I wonder what the trajectory of my life would look like had I remained connected to Randy or Matt or Doug or Ken. Would we have banded together to pursue our dreams together and today, some 20-plus years later, be reflecting on what had been accomplished?

It will always be a rare thing to say you wake up every morning to the work you love. But, it will always be rarer still to say you get to do that with lifelong friends.


June 7, 2014 — Leave a comment

10454324_479470588854366_2191286510859853129_nOver the last year since my kids started their band I’ve had the opportunity to rub shoulders with a ton of people in the local music community. Bands, managers, promoters, bartenders, venue owners…and they’re all pretty amazing people. Each of them is pursuing a dream at one level or another. Some are artists looking to make a living in music while others are doing their best to provide those artists a platform from which to execute their craft. There is a thriving artistic community in this city I love.

From Don at Imagine Books and Records to Renee at Jack’s Patio Bar to the fine people working hard to run venues like Fitzgerald’s, the Korova and the 1011 and countless others, there are people doing their dead level best to build something in our city. They are the supporters, the purveyors, the champions of artists new and old in San Antonio. But, let’s not forget who it is they are supporting.

The list is far too long to name them all, but I think of artists like Hydra Melody, Tera Ferna, the Black Market Club, the Heroine, Deer Vibes, Last Nighters, Chris Taylor, the Rosedale Highs, Maeta, Optic Arrest and yes, my favorite, Octahedron (bias noted). That list barely scratches the surface of a host of artists who have given themselves to a passion that consumes them. They give everything they have each time they take the stage because they believe that creative expression, especially through music, inspires people in a unique way.

Many people will say they support our local artistic community, but few will actually take the time to actually see what’s going on out there. I have and every time a show I’ve attended ends I find myself wondering when the next one will be.

Next time you hear of a show going on, go check it out and bring a friend or two. There’s a great community of artisans doing some pretty cool stuff. Go show them some love. There’s no reason the San Antonio music community couldn’t be something really special.



These Days

June 6, 2014 — Leave a comment

5110_119381608676_7815385_nOn December 6, 1991, Jennifer and I met with our friends Marshall, Kathy and Tina to catch the opening night of Star Trek VI: The Undiscovered Country. Each of us being Trekkies, we couldn’t wait for the latest installment of the saga. While I don’t remember many details of the film I do remember who we were with and the fun we had sharing the experience.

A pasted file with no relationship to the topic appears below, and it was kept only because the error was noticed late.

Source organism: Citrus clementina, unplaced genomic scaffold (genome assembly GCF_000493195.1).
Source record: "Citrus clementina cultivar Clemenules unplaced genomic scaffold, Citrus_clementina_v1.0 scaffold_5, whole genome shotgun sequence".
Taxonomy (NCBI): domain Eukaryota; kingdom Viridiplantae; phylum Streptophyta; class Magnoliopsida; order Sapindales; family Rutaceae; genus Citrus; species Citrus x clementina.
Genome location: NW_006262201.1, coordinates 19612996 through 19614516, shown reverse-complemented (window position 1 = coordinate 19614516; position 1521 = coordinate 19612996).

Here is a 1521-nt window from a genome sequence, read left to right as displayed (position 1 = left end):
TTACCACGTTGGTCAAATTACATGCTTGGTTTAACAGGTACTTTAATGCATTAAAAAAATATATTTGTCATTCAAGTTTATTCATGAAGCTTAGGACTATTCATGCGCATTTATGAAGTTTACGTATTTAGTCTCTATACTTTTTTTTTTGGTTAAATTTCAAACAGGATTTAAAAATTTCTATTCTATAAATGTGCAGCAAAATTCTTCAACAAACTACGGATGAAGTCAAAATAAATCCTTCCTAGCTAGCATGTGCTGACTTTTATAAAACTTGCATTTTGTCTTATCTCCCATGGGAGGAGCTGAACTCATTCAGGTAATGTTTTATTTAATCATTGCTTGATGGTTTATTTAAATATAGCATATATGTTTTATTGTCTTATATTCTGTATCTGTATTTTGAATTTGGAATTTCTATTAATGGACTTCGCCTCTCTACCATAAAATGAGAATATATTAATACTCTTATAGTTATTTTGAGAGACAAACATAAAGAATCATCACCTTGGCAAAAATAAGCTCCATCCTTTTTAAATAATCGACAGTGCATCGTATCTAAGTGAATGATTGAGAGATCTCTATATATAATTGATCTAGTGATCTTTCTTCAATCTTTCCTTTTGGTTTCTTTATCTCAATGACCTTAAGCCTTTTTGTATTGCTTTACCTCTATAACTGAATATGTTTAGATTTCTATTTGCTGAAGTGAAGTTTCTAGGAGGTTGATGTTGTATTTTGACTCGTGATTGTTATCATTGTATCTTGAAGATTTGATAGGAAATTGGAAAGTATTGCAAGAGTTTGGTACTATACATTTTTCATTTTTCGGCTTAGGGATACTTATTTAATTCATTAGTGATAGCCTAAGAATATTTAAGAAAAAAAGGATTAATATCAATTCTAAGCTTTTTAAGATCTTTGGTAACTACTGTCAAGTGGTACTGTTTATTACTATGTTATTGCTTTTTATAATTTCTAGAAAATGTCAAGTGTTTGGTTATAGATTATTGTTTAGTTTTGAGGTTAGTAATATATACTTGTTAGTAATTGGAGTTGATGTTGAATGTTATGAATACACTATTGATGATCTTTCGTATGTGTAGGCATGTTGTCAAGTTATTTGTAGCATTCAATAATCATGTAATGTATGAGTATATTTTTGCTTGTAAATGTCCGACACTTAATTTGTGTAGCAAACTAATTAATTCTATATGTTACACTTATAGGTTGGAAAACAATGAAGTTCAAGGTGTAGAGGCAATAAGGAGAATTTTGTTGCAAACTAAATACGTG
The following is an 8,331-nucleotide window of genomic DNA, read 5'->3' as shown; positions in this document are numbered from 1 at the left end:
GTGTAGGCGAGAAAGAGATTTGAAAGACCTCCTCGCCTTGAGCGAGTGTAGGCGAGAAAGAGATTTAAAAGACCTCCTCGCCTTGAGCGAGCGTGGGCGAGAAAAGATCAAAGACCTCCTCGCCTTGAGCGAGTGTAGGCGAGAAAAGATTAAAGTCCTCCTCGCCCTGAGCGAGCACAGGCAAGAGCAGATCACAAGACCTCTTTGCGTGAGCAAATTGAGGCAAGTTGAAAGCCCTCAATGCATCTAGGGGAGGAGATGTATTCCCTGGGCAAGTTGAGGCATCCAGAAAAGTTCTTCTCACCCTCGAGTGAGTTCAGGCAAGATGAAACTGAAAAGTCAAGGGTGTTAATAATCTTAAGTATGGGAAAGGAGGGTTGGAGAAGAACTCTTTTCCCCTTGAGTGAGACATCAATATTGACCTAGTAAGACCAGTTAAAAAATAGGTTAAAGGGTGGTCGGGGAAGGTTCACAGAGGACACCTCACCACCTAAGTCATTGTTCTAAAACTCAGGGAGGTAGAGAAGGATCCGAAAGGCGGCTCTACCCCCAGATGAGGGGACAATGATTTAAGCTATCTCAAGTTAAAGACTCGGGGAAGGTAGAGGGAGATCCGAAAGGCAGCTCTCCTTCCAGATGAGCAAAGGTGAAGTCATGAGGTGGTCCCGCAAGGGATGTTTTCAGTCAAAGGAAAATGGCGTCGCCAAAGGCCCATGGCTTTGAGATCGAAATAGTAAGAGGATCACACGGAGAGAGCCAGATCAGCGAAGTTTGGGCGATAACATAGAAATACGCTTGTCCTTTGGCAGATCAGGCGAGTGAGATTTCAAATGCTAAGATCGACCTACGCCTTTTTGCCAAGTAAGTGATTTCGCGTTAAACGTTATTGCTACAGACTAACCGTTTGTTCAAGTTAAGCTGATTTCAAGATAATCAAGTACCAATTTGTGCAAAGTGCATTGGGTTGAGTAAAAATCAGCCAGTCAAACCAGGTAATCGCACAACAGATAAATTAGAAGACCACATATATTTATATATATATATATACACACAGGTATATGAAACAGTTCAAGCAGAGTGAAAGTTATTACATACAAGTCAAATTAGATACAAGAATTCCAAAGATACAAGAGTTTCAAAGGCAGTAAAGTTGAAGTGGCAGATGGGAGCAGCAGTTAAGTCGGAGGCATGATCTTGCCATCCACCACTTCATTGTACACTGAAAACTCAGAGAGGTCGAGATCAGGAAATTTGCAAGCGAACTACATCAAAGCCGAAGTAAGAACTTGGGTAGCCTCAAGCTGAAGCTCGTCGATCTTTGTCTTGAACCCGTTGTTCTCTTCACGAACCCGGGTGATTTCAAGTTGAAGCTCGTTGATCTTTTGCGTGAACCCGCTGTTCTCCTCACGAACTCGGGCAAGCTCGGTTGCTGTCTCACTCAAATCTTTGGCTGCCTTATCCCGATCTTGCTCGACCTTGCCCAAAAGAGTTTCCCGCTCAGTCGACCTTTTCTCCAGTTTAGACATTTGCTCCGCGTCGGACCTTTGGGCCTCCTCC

I remember many friend-filled nights through the years: Sunday night conversations with Bill and Molly that always bled into the early hours of Monday morning, must-see TV nights and murder mystery dinners with Stacy, Jill, Lee Ann, David, Ricky and Holly during our years in Dallas, talking Beatles trivia with Harry, and Russell and Ginger hanging a six-pack on the front door of our house in Florida as a joke while I served as the youth pastor at a “don’t drink and don’t dance” kind of church and they wanted to let me know they weren’t hung up on things like that.

There was a time when we hung out with friends several nights a week laughing, talking, eating, drinking and living. It occurs to me that life isn’t much like that anymore.

These days we spend most evenings alone, watching television, falling asleep in our chairs. I’m not sure exactly when that happened or why. But as I approach 50 this September I can’t help but wonder what the next decades of life will be like. I used to say that I didn’t want to be one of two people alone in the world as I got older and I still hope that won’t be the case. Who knows?

There was an organic nature to our friendships back then. We naturally gravitated toward one another. It wasn’t planned and we certainly did not see one another as a “strategic” relationship.  That would have been much too clinical.

We were people who shared life and in doing so made life a richer experience. It never occurred to us not to spend time together. We found one another and we instinctively knew life was meant to be shared.

I love watching John Hughes’ films and one of my favorites is “The Breakfast Club”. Five high school students who could not be more different from one another and whose lives rarely intersect are thrown together in Saturday morning detention for various reasons. As the story is told they discover that while they began the day seeing themselves only as “a brain, an athlete, a basket case, a princess and a criminal,” they realize they aren’t that different from one another after all. They find out that what kept them from wanting to know each other before were nothing more than external affectations taken on to deal with the struggles of life.

None of us has chosen to be here. We have learned how to work, play, talk and live as a result of our experiences. But instead of allowing our differences to keep us from getting to know one another we can spend time together. We can work, talk, play and maybe realize that what separates us externally is not nearly as pronounced as what makes us alike internally.

When my son Ruben was born we were living in Dallas. Jennifer was in labor for something close to eighteen hours. For nearly that entire time someone from among our friends was at the hospital waiting for our son to enter the world. No one asked them to come. No one needed to. They just showed up.

I miss those days.